Friday, June 23, 2006

MMNG, How Not To Play

I've been trying to figure out how to write the MMNG design up, but it's not something that can really be summarized very well because I can't say, "well, it's just like X except Yier."

So, I guess I'll talk about it in little parts.

This first part is how not to play a game.

When you let people build their own stories in your game, it is a common mistake to think that most players will want to do that. In actuality, although more than 50% of your players will probably try it out, fewer than 5% (and probably closer to 1%) will produce much. And their skill will be, for the most part, pretty low.

A game which allows people to generate content cannot, therefore, be simply a game that lets people generate content. It has to have a backbone of other kinds of play.

For example, SecondLife has a strong socialization, grouping, and trade backbone. This isn't actually very much, and is probably responsible for the rather low player count.

The problem is that any game which players can generate content for rapidly unbalances. The "first person shooters" in SecondLife are worthless, because it's relatively easy to build a nuke and kill everyone in the quadrant. The more tightly you control the game, the more balanced it is, but the less player content interacts with it.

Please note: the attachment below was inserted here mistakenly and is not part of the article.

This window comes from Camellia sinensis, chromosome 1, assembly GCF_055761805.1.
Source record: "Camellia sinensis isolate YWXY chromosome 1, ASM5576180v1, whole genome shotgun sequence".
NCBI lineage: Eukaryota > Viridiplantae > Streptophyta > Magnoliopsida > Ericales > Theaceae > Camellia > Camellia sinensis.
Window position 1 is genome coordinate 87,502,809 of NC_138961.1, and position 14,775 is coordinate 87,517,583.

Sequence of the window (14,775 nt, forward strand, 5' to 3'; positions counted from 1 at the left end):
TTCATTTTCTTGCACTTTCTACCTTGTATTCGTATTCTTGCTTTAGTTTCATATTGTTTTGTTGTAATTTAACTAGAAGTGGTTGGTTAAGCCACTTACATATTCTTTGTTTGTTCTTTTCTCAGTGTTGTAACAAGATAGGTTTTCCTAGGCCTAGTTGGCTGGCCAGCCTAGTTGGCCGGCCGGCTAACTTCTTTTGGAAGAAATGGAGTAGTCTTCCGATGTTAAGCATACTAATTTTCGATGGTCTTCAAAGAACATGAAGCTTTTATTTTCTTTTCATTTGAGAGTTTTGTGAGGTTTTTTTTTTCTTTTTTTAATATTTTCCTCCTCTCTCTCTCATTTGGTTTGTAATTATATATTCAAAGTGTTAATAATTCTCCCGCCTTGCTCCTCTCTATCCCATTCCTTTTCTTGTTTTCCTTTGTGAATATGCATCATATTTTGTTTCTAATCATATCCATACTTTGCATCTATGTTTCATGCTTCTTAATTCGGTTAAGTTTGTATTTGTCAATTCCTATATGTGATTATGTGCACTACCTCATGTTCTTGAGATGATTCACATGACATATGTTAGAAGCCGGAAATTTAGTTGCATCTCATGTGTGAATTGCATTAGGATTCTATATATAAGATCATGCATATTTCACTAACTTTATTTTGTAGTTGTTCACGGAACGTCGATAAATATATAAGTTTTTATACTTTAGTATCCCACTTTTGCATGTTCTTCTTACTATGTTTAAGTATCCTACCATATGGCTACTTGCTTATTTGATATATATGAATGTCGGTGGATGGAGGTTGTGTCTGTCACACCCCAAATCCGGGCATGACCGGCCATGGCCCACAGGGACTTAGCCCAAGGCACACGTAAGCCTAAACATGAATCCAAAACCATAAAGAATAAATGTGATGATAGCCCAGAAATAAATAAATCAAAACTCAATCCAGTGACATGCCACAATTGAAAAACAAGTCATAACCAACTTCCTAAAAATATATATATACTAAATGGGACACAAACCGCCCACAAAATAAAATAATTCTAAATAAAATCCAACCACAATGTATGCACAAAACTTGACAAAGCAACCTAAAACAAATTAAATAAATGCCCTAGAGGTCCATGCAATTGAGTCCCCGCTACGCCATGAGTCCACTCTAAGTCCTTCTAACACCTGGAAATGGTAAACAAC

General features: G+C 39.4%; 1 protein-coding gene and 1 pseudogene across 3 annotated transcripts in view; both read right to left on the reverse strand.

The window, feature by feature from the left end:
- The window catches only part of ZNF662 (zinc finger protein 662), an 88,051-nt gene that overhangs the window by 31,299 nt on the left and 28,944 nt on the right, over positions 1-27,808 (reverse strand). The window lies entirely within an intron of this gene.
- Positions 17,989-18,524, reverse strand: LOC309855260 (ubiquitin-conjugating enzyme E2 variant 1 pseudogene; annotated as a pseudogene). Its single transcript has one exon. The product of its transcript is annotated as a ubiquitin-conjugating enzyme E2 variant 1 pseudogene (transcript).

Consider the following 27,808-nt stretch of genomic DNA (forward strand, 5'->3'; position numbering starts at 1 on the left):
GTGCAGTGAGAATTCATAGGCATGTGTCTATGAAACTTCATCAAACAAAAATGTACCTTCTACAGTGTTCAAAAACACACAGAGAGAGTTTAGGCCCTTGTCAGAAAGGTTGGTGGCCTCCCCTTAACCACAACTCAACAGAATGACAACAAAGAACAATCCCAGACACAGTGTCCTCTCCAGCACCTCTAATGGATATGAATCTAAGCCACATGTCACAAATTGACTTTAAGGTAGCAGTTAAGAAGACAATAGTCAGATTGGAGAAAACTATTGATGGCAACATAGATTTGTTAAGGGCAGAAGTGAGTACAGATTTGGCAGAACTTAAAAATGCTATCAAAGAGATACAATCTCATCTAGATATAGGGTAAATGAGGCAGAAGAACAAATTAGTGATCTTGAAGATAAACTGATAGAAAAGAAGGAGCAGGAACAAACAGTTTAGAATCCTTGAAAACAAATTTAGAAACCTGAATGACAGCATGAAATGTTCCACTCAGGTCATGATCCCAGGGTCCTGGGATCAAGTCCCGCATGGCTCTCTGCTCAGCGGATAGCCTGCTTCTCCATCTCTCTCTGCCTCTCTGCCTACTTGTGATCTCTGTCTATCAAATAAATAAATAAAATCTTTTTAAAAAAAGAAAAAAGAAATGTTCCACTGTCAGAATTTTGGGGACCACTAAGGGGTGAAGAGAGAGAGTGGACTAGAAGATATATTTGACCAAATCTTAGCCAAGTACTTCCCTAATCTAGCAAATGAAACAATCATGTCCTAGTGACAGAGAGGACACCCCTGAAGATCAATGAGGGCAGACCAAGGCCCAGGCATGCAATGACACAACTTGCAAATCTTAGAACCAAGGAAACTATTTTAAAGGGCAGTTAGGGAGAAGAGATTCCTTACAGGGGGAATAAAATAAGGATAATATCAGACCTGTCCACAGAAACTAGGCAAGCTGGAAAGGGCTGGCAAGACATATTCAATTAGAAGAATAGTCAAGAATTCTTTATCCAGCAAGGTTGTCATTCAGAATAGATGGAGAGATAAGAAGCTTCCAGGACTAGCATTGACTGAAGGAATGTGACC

The solution is fairly simple: partitioned player content.

This is sort of like not letting that irritating twink play your tabletop game with his level eight million wizard of god-slaying.

There are, as far as I can tell, two big ways to partition player content.

The first is a "hard" partition: in order for player content to affect you/the world you're in, it has to follow your rules and/or be explicitly allowed. This has the major downside of requiring players to do a lot of work to manually tweak these settings, and that has a bunch of downsides.

My preferred method is a "soft" partition. By using a carefully designed system of creation, you can have player-created content "decay" as it gets further from the source. This can be a universal decay, or it can be a social decay (IE, the more people use it, the less decay it suffers).

The hard partition means that when Avagadro makes his 6.0221415x10^23-bladed sword, it is useless unless they allow for hugely powerful swords in their world (or worldview).

The soft partition means that Avagadro's sword can still be used anywhere, but the metaphysics of the universe differ enough that it is blunted to a reasonable weapon.

There are a million ways of dealing with this in particular, mostly linked to how your creation system works and what your setting is.

Annnnnnyhow, now that we've wandered off, let's bring it home:

Using a system of automatic (or mostly automatic) re-balances, you can bring player-generated content under control, and allow it to be used in minigames without crashing the game's balance too much.

You do lose some of the freedom player-generated content normally provides. For example, you can't allow people to program objects using a powerful script code, because they'll work out some algorithm which makes their otherwise-generic object into a killing machine no matter how weak you make it.

There's ways of minimizing this loss - use of energy costs and a restricted scripting dynamic, primarily.

But the basic idea is relatively simple:

You can't have a game which focuses entirely on generating narratives: not if you want it to be popular. But player content (narrative or otherwise) normally unbalances the other games you might include.

So, allow it to be unbalanced, but only in a limited scope.